• Recognizing anal gland problems in cats and dogs

Dental disease

Bad breath is difficult to ignore, especially in a dog that regularly licks your face. If bacteria is left to cause dental disease, foul odors will soon follow.

  • To help prevent dental disease and keep the mouth smelling clean, you should brush your dog’s teeth at least three times per week.
  • Veterinarian-approved dental chews and water additives can also help.
  • Professional dental cleanings at your local veterinary hospital are also important to keep bad breath and tooth decay away.
  • Everything You Need to Know About Your Dog’s Dental Health


Dogs occasionally experience flatulence and unfortunately, we have to smell it. Digestive upset from dietary changes like a new food or treat, eating something in the yard, gastrointestinal disease, and even just stress can result in some noxious fumes coming from your dog's hind end. Talk with your vet if the amount of gas seems abnormal or it coincides with other symptoms such as diarrhea.

  • Bland or gastrointestinal diets, probiotics, and decreasing stress may help with this issue.

Internal organ disease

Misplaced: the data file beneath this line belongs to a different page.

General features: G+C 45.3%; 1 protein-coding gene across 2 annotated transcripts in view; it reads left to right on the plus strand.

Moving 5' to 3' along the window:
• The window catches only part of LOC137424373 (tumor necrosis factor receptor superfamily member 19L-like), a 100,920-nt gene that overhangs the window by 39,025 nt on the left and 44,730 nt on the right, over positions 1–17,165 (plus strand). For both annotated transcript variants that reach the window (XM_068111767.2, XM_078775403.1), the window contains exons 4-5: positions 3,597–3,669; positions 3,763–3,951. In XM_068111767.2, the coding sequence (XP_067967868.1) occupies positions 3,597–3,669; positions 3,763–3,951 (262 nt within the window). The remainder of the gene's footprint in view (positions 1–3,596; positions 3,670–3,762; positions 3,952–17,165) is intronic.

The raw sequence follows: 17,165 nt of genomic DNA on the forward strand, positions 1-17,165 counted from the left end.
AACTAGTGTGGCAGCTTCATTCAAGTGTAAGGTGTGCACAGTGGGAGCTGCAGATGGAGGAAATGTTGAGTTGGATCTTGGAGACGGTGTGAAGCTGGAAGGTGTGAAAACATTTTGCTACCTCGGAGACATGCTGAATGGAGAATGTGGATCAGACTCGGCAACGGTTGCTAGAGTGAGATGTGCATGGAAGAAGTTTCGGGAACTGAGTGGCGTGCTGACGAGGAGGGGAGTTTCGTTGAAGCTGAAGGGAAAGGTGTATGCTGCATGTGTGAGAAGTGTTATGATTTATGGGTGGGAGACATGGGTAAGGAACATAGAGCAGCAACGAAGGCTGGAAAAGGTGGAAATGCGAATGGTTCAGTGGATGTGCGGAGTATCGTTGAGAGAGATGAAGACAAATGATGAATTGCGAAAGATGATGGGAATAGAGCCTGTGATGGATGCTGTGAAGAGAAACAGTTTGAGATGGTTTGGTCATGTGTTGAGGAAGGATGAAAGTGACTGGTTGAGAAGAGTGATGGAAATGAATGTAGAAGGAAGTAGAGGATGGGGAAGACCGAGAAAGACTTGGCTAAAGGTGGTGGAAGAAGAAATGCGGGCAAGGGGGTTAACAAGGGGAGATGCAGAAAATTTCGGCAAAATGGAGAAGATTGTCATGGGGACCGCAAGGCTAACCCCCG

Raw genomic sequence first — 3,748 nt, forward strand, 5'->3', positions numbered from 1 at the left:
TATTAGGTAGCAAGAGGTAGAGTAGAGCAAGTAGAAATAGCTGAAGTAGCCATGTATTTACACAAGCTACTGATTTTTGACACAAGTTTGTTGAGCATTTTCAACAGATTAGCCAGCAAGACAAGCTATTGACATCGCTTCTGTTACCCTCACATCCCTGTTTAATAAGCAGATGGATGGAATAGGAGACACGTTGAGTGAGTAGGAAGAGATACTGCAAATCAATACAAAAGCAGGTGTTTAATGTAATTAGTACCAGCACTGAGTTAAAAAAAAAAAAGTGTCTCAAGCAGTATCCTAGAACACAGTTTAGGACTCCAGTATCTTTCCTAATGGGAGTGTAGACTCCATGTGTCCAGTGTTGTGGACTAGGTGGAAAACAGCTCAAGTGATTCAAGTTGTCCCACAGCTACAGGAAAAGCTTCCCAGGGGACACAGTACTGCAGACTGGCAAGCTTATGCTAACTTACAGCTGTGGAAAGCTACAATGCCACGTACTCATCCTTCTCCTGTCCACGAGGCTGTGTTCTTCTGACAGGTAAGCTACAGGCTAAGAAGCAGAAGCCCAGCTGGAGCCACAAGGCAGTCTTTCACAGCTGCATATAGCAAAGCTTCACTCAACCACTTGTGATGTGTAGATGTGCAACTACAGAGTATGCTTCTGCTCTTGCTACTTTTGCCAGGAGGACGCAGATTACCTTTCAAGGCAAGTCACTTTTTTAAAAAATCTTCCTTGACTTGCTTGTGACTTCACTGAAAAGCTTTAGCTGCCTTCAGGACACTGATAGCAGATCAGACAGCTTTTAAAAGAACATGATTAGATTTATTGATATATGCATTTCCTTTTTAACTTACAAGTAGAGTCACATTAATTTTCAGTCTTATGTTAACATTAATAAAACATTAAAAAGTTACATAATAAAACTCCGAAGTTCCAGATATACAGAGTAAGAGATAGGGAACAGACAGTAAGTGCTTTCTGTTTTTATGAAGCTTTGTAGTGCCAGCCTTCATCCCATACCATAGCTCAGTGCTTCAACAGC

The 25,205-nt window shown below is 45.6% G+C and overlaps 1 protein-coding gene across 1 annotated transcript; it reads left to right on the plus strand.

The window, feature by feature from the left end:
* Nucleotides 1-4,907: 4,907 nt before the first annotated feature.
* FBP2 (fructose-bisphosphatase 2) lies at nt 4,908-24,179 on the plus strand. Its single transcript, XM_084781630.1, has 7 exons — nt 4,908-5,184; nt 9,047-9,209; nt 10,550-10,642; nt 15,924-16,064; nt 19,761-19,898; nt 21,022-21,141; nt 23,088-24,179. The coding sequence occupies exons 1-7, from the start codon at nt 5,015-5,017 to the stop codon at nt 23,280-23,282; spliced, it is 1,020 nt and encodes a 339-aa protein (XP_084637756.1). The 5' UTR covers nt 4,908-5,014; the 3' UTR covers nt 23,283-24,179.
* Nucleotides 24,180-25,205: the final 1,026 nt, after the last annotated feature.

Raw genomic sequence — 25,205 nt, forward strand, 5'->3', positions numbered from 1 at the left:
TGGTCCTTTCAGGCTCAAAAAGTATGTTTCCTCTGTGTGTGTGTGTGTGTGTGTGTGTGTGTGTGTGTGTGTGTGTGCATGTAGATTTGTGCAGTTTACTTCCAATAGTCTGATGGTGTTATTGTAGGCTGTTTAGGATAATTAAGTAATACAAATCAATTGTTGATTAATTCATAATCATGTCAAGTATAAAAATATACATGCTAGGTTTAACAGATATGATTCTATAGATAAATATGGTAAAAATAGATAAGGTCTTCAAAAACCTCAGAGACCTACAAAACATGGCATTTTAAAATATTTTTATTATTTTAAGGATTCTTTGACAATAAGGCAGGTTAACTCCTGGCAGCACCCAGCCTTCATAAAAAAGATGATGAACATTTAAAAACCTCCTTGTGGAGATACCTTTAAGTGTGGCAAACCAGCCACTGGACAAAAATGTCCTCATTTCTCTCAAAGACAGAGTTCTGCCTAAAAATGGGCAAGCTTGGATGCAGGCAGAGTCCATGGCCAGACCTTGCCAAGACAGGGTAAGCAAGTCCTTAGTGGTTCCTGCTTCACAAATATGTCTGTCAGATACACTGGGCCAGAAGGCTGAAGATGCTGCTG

Some diseases that affect the internal organs of a dog can result in bad breath, such as kidney failure and diabetes. These diseases often also cause your pet to feel unwell, eat less, and be less active. If these issues are noticed, contact your vet right away.

Skunk spray

This distinct smell only comes from one source. If your dog has been sprayed by a skunk it will need a special bath to get rid of the smell.

Rolling in something smelly

Dogs love to roll around in smelly things, such as feces, something decaying, or just one of those unknown stinky things. If your dog has been having a little too much fun outside in the yard, a simple bath will undo this damage.

Dirty water

If your dog has recently been swimming in dirty water, an unpleasant odor might linger even after your dog has dried. If this occurs, it's time for a shampoo!

Read more:

Kidney Failure in Dogs

Diabetes in Dogs

Urinary Tract Infection (UTI) in Dogs